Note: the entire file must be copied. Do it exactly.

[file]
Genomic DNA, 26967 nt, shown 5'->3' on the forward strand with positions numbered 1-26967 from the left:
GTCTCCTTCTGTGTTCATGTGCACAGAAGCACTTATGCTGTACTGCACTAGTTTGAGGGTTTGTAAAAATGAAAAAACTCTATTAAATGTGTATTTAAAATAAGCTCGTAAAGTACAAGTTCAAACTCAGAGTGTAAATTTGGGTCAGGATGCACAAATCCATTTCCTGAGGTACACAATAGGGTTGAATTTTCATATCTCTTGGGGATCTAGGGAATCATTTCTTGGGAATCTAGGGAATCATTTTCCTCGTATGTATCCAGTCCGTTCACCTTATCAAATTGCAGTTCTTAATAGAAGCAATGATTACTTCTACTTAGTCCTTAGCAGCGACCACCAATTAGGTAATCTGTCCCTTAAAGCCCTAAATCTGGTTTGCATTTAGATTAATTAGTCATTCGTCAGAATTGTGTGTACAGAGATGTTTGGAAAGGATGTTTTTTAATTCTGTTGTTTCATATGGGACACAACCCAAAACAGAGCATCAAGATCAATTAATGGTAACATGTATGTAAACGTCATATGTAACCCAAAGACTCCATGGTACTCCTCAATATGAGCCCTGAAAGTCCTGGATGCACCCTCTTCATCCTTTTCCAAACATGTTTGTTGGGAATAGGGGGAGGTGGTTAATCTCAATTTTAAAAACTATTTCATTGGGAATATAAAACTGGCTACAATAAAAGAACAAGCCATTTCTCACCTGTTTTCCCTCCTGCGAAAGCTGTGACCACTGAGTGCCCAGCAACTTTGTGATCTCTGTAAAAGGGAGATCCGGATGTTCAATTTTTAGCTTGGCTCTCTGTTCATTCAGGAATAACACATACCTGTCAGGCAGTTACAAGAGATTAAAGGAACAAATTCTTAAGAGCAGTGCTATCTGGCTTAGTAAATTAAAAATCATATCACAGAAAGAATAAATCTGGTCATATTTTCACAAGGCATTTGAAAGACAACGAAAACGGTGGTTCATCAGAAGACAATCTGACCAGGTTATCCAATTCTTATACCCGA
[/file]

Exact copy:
Genomic DNA, 26967 nt, shown 5'->3' on the forward strand with positions numbered 1-26967 from the left:
GTCTCCTTCTGTGTTCATGTGCACAGAAGCACTTATGCTGTACTGCACTAGTTTGAGGGTTTGTAAAAATGAAAAAACTCTATTAAATGTGTATTTAAAATAAGCTCGTAAAGTACAAGTTCAAACTCAGAGTGTAAATTTGGGTCAGGATGCACAAATCCATTTCCTGAGGTACACAATAGGGTTGAATTTTCATATCTCTTGGGGATCTAGGGAATCATTTCTTGGGAATCTAGGGAATCATTTTCCTCGTATGTATCCAGTCCGTTCACCTTATCAAATTGCAGTTCTTAATAGAAGCAATGATTACTTCTACTTAGTCCTTAGCAGCGACCACCAATTAGGTAATCTGTCCCTTAAAGCCCTAAATCTGGTTTGCATTTAGATTAATTAGTCATTCGTCAGAATTGTGTGTACAGAGATGTTTGGAAAGGATGTTTTTTAATTCTGTTGTTTCATATGGGACACAACCCAAAACAGAGCATCAAGATCAATTAATGGTAACATGTATGTAAACGTCATATGTAACCCAAAGACTCCATGGTACTCCTCAATATGAGCCCTGAAAGTCCTGGATGCACCCTCTTCATCCTTTTCCAAACATGTTTGTTGGGAATAGGGGGAGGTGGTTAATCTCAATTTTAAAAACTATTTCATTGGGAATATAAAACTGGCTACAATAAAAGAACAAGCCATTTCTCACCTGTTTTCCCTCCTGCGAAAGCTGTGACCACTGAGTGCCCAGCAACTTTGTGATCTCTGTAAAAGGGAGATCCGGATGTTCAATTTTTAGCTTGGCTCTCTGTTCATTCAGGAATAACACATACCTGTCAGGCAGTTACAAGAGATTAAAGGAACAAATTCTTAAGAGCAGTGCTATCTGGCTTAGTAAATTAAAAATCATATCACAGAAAGAATAAATCTGGTCATATTTTCACAAGGCATTTGAAAGACAACGAAAACGGTGGTTCATCAGAAGACAATCTGACCAGGTTATCCAATTCTTATACCCGA